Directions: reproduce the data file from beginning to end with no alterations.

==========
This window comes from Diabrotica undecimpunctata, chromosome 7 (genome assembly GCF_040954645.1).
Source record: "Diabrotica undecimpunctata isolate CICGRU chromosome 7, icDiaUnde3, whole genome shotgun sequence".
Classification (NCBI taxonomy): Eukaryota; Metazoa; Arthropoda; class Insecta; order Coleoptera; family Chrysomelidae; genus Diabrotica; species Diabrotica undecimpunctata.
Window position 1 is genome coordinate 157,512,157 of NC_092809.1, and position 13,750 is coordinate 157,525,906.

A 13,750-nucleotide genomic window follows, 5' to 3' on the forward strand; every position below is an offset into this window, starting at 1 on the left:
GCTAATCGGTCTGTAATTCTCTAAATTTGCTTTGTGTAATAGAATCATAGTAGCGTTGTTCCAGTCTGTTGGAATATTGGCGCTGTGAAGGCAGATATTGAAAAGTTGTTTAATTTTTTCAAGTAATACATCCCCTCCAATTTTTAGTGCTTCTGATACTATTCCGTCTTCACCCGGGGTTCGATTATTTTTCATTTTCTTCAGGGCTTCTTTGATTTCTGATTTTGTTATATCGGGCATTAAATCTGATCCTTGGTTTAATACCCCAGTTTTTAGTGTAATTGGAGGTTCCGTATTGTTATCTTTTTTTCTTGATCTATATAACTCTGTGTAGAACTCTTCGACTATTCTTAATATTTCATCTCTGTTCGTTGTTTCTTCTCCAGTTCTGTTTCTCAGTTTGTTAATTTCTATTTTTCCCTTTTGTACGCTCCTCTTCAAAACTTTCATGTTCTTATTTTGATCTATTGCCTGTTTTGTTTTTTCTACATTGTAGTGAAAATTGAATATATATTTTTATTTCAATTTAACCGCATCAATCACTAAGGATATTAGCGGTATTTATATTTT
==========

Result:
This window comes from Diabrotica undecimpunctata, chromosome 7 (genome assembly GCF_040954645.1).
Source record: "Diabrotica undecimpunctata isolate CICGRU chromosome 7, icDiaUnde3, whole genome shotgun sequence".
Classification (NCBI taxonomy): Eukaryota; Metazoa; Arthropoda; class Insecta; order Coleoptera; family Chrysomelidae; genus Diabrotica; species Diabrotica undecimpunctata.
Window position 1 is genome coordinate 157,512,157 of NC_092809.1, and position 13,750 is coordinate 157,525,906.

A 13,750-nucleotide genomic window follows, 5' to 3' on the forward strand; every position below is an offset into this window, starting at 1 on the left:
GCTAATCGGTCTGTAATTCTCTAAATTTGCTTTGTGTAATAGAATCATAGTAGCGTTGTTCCAGTCTGTTGGAATATTGGCGCTGTGAAGGCAGATATTGAAAAGTTGTTTAATTTTTTCAAGTAATACATCCCCTCCAATTTTTAGTGCTTCTGATACTATTCCGTCTTCACCCGGGGTTCGATTATTTTTCATTTTCTTCAGGGCTTCTTTGATTTCTGATTTTGTTATATCGGGCATTAAATCTGATCCTTGGTTTAATACCCCAGTTTTTAGTGTAATTGGAGGTTCCGTATTGTTATCTTTTTTTCTTGATCTATATAACTCTGTGTAGAACTCTTCGACTATTCTTAATATTTCATCTCTGTTCGTTGTTTCTTCTCCAGTTCTGTTTCTCAGTTTGTTAATTTCTATTTTTCCCTTTTGTACGCTCCTCTTCAAAACTTTCATGTTCTTATTTTGATCTATTGCCTGTTTTGTTTTTTCTACATTGTAGTGAAAATTGAATATATATTTTTATTTCAATTTAACCGCATCAATCACTAAGGATATTAGCGGTATTTATATTTT